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      Mesenchymal stromal cells induce epithelial-to-mesenchymal transition in human colorectal cancer cells through the expression of surface-bound TGF-β


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          Mesenchymal stem/stromal cells (MSC) are multipotent precursors endowed with the ability to home to primary and metastatic tumor sites, where they can integrate into the tumor-associated stroma. However, molecular mechanisms and outcome of their interaction with cancer cells have not been fully clarified. In this study, we investigated the effects mediated by bone marrow-derived MSC on human colorectal cancer (CRC) cells in vitro and in vivo. We found that MSC triggered epithelial-to-mesenchymal transition (EMT) in tumor cells in vitro, as indicated by upregulation of EMT-related genes, downregulation of E-cadherin and acquisition of mesenchymal morphology. These effects required cell-to-cell contact and were mediated by surface-bound TGF-β newly expressed on MSC upon coculture with tumor cells. In vivo tumor masses formed by MSC-conditioned CRC cells were larger and characterized by higher vessel density, decreased E-cadherin expression and increased expression of mesenchymal markers. Furthermore, MSC-conditioned tumor cells displayed increased invasiveness in vitro and enhanced capacity to invade peripheral tissues in vivo. Thus, by promoting EMT-related phenomena, MSC appear to favor the acquisition of an aggressive phenotype by CRC cells.

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          Immunosuppressive effect of mesenchymal stem cells favors tumor growth in allogeneic animals.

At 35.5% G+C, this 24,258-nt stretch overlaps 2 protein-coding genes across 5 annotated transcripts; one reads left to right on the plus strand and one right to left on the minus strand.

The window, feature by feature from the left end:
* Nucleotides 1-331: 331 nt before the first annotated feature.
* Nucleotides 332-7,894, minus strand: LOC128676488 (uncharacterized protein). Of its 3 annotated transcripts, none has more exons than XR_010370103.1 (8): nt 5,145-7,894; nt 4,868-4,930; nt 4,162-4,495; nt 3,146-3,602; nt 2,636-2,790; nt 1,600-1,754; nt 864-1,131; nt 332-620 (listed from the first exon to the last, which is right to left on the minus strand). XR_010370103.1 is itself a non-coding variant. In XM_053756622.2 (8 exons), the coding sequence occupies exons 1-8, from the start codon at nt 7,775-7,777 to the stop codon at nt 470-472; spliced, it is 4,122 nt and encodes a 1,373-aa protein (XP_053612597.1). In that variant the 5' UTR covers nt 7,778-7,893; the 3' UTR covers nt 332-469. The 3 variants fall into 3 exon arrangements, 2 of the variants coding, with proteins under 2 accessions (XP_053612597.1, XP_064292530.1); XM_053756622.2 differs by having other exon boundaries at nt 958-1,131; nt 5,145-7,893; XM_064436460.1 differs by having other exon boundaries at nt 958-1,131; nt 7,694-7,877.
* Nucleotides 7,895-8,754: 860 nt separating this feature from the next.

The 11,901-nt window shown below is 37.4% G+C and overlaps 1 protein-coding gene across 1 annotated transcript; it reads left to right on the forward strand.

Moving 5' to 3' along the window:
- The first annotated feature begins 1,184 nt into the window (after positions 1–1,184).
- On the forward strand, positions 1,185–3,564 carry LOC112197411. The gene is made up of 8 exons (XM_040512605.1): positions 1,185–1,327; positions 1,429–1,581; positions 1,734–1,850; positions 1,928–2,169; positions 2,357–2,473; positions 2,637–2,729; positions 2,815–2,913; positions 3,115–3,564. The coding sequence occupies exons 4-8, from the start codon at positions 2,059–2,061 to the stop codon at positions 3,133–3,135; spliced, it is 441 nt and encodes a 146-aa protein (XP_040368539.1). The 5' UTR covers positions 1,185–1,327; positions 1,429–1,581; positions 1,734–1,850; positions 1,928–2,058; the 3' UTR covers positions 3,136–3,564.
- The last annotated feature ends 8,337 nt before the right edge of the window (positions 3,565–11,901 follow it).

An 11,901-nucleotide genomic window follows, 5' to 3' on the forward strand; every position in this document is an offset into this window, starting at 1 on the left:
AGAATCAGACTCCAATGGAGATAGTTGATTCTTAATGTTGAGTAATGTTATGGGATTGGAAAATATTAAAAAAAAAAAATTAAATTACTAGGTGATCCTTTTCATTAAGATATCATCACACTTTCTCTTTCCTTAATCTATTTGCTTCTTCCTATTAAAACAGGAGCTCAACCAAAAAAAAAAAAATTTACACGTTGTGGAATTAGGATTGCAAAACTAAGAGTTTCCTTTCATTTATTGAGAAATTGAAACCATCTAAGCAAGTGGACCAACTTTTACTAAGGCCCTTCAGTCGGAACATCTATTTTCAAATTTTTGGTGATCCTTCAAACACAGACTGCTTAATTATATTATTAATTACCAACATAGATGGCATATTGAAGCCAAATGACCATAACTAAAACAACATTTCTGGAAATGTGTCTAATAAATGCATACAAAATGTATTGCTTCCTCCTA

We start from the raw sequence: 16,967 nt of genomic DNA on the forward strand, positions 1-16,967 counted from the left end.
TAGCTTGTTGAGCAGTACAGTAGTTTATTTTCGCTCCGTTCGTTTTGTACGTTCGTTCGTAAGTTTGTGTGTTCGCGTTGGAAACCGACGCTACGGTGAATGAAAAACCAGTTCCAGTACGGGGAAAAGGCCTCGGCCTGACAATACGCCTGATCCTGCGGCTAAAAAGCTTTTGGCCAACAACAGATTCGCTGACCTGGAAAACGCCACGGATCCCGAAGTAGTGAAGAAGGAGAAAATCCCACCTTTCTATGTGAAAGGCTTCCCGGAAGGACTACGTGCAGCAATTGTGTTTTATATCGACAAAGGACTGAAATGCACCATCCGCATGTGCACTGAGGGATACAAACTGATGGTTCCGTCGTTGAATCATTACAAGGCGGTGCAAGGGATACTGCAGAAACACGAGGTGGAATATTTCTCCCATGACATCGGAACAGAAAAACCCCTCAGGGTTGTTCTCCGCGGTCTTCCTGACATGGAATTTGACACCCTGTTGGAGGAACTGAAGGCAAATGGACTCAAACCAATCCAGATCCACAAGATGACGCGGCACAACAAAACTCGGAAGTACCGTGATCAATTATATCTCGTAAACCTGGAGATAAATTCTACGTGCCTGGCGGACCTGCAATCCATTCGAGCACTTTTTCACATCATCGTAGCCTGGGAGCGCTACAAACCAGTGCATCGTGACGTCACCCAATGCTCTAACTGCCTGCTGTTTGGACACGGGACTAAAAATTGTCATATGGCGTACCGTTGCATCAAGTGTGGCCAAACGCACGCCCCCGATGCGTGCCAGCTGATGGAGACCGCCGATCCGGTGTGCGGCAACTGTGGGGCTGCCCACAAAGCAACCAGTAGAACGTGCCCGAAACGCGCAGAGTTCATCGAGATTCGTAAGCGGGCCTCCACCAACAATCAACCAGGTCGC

Mesenchymal stem cells (MSCs) are largely studied for their potential clinical use. Recently, they have gained further interest after demonstration of an immunosuppressive role. In this study, we investigated whether in vivo injection of MSCs could display side effects related to systemic immunosuppression favoring tumor growth. We first showed in vitro that the murine C3H10T1/2 (C3) MSC line and primary MSCs exhibit immunosuppressive properties in mixed lymphocyte reaction. We demonstrated that this effect is mediated by soluble factors, secreted only on "activation" of MSCs in the presence of splenocytes. Moreover, the immunosuppression is mediated by CD8+ regulatory cells responsible for the inhibition of allogeneic lymphocyte proliferation. We then demonstrated that the C3 MSCs expressing the human bone morphogenetic protein 2 (hBMP-2) differentiation factor were not rejected when implanted in various allogeneic immunocompetent mice and were still able to differentiate into bone. Importantly, using a murine melanoma tumor model, we showed that the subcutaneous injection of B16 melanoma cells led to tumor growth in allogeneic recipients only when MSCs were coinjected. Although the potential side effects of immunosuppression induced by MSCs have to be considered in further clinical studies, the usefulness of MSCs for various therapeutic applications still remains of great interest.